To summarize, let's segue back at that podcast. Its DAC tribute list came about because for 2022, John Darko swore off further converter coverage. He refers to the door wedge and its fat and skinny ends. On the fat end live room, speaker and subwoofer. In the middle live power and integrated amps. Preamps sit closer to the pointy edge, DACs still more so. They do make a difference. In terms of delta, it's simply far smaller. Being able to produce ~35 reviews/year, John feels that focusing his limited time on the thicker end of the wedge is sensible for a change. I concur with his wedging 110%. It reared its head upstairs. There Pasithea made less of a difference over a Kinki DAC; and not because the Kinki bests T+ downstairs. Not! It's because overall system res is lower upstairs where I still run a Dynaudio box sub not a smaller Ripol. Hence the earlier proviso. A single component of truly higher resolution can only show off its full advantage when the rest is fully transparent to it. The difference a Ripol sub makes to overall system resolution when run across the two bottom octaves is grossly more significant than any DAC games you could ever play. So first put such a sub in place to remove time smear and overhang caused by typical room gain (or go gonzo on room treatment that's actually effective to 25Hz). Whatever you now do upstream can't fail to telegraph more. You removed mud and blur that overlaid the midrange with bass ricocheting around the room like snookers. With that primary obstruction sorted, otherwise rather secondary moves grow in weight. Having done so downstairs, I already knew my DAC to be its weak link. Pasithea created a resolution gap which I considered significant and priced surprising given that what she beat cost virtually the same. She only looked less impressive. But my ears didn't care one wit. And what higher resolution actually meant to my pink bits rather than grey preconceptions I've already described. Just remember to do first things first.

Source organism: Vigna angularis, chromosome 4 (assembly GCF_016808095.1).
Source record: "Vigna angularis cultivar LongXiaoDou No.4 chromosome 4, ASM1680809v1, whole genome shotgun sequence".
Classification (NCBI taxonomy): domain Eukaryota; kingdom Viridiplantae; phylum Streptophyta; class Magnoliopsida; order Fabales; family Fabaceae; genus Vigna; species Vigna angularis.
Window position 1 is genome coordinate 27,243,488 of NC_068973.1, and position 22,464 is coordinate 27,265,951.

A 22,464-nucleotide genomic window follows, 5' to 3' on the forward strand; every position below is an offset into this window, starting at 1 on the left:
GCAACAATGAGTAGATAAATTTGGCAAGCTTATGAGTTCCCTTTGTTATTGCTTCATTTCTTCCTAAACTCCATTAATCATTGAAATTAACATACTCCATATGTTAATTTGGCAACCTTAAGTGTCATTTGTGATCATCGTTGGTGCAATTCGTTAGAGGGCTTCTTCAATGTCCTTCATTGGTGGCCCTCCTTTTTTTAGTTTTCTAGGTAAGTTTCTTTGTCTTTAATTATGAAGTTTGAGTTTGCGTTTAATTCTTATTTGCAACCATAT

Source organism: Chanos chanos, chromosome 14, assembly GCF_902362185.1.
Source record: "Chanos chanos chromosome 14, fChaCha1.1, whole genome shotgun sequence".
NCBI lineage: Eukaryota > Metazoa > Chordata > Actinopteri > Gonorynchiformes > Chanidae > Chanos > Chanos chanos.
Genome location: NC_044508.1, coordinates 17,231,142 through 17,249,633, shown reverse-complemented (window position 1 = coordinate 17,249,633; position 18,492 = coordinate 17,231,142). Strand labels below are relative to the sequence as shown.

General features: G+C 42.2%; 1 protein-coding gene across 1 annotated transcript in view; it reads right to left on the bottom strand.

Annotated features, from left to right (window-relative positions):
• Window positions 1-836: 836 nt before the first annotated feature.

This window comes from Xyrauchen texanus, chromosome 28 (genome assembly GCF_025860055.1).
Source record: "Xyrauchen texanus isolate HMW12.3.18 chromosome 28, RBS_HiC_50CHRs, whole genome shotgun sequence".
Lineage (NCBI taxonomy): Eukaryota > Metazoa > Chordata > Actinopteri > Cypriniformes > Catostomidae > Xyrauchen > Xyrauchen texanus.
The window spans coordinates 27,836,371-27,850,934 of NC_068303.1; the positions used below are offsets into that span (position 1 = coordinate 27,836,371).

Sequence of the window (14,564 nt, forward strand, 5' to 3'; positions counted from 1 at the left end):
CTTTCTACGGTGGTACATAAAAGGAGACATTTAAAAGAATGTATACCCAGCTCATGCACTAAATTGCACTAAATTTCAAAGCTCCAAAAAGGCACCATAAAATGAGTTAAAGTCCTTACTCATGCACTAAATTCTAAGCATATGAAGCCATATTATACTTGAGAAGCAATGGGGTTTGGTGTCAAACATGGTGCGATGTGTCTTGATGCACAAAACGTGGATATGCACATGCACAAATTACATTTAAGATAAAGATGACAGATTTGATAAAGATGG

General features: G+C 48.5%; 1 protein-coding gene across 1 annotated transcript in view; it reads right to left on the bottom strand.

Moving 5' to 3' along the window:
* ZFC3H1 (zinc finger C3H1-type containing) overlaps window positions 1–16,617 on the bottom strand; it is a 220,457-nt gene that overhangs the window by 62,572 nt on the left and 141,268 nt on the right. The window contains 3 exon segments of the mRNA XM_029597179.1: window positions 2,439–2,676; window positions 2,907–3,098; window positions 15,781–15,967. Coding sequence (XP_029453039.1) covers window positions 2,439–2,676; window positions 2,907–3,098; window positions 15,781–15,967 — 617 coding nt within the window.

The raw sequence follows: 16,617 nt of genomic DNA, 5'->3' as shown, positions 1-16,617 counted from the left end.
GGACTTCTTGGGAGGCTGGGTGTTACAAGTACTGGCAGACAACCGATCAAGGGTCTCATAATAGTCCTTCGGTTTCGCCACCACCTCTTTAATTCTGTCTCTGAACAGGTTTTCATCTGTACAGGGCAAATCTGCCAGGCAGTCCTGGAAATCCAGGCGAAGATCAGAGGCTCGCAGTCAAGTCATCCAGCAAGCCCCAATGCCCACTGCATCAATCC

If you can't remember Pasithea or are unsure how to pronounce it, call her Miss Peach. That'll do. And she really does wear Prada. My encounter with a goddess has proven most enlightening. I actually do need to do something about my downstairs converter now…
Cees replies: "Thank you for the positive review. Reading your last page, I see that something may have escaped your attention. To create the possibility to couple Pasithea to very sensitive amplifiers, two forms of extra output attenuation are possible. The first can be found in the menu where you can enable a -10dB cut. By doing this the scale remains unchanged but you will see that you have to increase the volume by 10dB for the same sound level. There we reduce the reference voltage by a factor of 3 which gives the -10dB attenuation. A second—and in my opinion best permanent setting for sensitive amplifiers—is a passive way which involves two internal jumpers on the output section. Here the reference voltage isn't adjusted but the output level lowered by 10dB. The result is that noise goes to an almost unmeasurable level (in the range of -170dB) and output impedance to 8Ω. A combination of both is possible and extra attenuation becomes -20dB. This is a very unrealistic situation by the way. Somewhere at page 8 in the online manual this is explained. Thanks again for this great review!"
Postscript: By February 10th 2022 so on my 60th birthday, I'd bought my Pasithea sample. Miss Peach has now upgraded my big system's digital to the next level. Going Dutch never sounded richer…